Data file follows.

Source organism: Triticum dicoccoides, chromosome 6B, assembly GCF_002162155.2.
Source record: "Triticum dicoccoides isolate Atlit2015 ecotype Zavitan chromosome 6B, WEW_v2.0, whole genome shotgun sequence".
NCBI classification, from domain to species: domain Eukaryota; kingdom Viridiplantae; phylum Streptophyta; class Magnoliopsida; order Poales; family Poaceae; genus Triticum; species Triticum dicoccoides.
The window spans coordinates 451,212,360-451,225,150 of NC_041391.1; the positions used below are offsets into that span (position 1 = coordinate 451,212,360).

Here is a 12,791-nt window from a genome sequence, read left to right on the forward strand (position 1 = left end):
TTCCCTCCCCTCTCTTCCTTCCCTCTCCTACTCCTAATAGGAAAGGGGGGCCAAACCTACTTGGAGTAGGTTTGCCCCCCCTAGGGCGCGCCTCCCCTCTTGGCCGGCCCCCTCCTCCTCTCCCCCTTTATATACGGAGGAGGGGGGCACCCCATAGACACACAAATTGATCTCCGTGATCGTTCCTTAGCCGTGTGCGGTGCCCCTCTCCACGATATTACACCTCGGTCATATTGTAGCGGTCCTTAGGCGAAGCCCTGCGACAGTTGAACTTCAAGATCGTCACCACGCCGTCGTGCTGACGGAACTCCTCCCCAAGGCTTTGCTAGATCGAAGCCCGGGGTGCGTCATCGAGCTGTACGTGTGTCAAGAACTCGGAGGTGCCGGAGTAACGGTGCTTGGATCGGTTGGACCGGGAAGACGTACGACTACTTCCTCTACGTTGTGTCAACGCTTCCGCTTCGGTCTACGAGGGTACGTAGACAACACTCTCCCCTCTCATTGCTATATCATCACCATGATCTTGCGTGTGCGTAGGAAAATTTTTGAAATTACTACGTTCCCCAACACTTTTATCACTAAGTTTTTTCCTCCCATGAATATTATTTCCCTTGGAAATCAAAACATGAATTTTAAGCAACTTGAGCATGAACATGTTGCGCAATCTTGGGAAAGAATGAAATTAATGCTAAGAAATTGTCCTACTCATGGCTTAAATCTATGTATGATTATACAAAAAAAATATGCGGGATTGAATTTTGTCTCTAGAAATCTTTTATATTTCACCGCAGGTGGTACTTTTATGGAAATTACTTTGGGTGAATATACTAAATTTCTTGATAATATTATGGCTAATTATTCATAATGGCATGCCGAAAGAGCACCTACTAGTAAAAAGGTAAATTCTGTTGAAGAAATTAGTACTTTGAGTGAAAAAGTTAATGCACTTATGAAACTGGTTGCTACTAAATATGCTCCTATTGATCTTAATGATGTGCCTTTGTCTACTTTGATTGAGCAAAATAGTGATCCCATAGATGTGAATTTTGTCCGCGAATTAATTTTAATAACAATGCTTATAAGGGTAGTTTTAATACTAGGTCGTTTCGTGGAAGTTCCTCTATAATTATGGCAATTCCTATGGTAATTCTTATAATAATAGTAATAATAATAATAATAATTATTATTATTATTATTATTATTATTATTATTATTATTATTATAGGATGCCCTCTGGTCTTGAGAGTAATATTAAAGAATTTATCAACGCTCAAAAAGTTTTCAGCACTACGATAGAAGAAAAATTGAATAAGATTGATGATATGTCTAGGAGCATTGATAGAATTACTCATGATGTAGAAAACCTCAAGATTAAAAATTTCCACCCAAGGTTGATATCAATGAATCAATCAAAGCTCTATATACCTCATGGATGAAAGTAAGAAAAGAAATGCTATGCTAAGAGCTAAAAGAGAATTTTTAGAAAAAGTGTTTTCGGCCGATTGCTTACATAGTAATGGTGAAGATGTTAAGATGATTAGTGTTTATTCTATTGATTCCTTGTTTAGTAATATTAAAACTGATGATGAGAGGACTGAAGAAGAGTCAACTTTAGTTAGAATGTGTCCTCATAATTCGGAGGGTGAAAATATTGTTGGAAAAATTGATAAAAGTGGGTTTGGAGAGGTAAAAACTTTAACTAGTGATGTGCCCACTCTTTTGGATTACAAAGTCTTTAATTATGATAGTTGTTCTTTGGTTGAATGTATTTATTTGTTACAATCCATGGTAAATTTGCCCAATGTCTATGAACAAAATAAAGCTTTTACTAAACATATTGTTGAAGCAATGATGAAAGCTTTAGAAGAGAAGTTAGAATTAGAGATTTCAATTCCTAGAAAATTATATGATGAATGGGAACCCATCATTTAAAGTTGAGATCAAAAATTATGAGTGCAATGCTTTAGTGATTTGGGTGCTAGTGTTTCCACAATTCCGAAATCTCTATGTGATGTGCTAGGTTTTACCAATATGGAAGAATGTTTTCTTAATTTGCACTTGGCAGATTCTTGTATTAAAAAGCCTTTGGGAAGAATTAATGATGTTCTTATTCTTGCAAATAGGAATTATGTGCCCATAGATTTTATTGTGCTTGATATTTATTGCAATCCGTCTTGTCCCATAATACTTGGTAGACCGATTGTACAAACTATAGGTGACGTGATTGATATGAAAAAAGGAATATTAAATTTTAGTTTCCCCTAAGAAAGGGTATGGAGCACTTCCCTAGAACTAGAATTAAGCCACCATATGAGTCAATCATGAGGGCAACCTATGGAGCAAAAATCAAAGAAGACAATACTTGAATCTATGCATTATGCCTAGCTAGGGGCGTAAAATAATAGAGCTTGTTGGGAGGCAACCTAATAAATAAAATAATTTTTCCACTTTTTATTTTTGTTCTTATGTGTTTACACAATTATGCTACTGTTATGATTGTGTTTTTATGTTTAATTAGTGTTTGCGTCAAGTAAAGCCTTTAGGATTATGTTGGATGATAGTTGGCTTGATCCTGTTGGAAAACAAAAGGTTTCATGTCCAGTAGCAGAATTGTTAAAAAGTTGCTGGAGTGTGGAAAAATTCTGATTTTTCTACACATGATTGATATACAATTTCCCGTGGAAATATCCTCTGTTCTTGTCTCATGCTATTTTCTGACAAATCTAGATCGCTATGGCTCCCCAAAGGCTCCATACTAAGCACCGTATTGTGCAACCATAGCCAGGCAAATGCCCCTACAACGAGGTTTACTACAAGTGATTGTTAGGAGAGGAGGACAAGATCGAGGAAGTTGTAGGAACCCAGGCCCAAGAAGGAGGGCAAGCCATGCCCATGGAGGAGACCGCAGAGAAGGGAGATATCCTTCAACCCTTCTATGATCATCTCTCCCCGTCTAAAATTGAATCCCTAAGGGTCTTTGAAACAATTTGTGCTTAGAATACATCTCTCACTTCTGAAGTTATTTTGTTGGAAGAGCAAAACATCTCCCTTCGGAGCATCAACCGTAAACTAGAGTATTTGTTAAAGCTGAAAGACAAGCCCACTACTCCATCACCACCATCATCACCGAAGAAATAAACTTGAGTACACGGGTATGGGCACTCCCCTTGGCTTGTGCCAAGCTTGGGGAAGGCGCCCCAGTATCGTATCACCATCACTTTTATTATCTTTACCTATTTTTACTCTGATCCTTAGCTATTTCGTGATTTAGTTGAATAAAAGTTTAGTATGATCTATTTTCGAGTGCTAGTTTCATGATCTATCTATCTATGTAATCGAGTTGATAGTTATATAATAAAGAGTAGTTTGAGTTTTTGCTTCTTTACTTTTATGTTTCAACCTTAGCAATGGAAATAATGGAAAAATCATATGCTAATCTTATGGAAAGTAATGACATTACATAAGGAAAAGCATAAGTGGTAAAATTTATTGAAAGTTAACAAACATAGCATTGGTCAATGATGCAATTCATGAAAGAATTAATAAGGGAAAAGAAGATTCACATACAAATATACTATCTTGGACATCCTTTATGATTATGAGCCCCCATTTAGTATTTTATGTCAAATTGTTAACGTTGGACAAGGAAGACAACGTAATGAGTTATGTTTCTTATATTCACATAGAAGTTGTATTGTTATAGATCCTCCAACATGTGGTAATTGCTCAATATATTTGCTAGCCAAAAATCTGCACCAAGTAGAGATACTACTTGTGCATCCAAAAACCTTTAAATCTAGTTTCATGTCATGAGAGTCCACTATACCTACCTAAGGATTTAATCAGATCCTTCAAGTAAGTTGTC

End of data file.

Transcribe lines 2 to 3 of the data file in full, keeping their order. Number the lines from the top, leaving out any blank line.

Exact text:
Source record: "Triticum dicoccoides isolate Atlit2015 ecotype Zavitan chromosome 6B, WEW_v2.0, whole genome shotgun sequence".
NCBI classification, from domain to species: domain Eukaryota; kingdom Viridiplantae; phylum Streptophyta; class Magnoliopsida; order Poales; family Poaceae; genus Triticum; species Triticum dicoccoides.